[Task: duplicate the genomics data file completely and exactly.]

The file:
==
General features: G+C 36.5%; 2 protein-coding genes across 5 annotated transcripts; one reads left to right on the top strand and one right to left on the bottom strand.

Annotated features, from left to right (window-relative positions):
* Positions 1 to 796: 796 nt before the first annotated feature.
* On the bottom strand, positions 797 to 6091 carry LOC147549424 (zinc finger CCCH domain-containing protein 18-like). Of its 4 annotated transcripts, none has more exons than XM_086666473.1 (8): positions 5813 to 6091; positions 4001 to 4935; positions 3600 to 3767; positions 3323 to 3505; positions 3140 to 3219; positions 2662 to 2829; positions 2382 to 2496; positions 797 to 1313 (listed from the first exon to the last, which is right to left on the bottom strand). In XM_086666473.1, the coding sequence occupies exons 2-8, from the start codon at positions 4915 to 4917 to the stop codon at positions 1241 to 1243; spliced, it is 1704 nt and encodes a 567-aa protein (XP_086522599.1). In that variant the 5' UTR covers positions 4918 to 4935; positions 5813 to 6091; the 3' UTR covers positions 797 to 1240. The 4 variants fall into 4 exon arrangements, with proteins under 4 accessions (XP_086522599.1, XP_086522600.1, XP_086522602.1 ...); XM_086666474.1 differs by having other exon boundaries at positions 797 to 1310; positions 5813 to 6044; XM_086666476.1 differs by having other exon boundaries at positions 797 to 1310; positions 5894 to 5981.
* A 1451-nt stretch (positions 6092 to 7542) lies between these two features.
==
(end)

General features: G+C 36.5%; 2 protein-coding genes across 5 annotated transcripts; one reads left to right on the top strand and one right to left on the bottom strand.

Annotated features, from left to right (window-relative positions):
* Positions 1 to 796: 796 nt before the first annotated feature.
* On the bottom strand, positions 797 to 6091 carry LOC147549424 (zinc finger CCCH domain-containing protein 18-like). Of its 4 annotated transcripts, none has more exons than XM_086666473.1 (8): positions 5813 to 6091; positions 4001 to 4935; positions 3600 to 3767; positions 3323 to 3505; positions 3140 to 3219; positions 2662 to 2829; positions 2382 to 2496; positions 797 to 1313 (listed from the first exon to the last, which is right to left on the bottom strand). In XM_086666473.1, the coding sequence occupies exons 2-8, from the start codon at positions 4915 to 4917 to the stop codon at positions 1241 to 1243; spliced, it is 1704 nt and encodes a 567-aa protein (XP_086522599.1). In that variant the 5' UTR covers positions 4918 to 4935; positions 5813 to 6091; the 3' UTR covers positions 797 to 1240. The 4 variants fall into 4 exon arrangements, with proteins under 4 accessions (XP_086522599.1, XP_086522600.1, XP_086522602.1 ...); XM_086666474.1 differs by having other exon boundaries at positions 797 to 1310; positions 5813 to 6044; XM_086666476.1 differs by having other exon boundaries at positions 797 to 1310; positions 5894 to 5981.
* A 1451-nt stretch (positions 6092 to 7542) lies between these two features.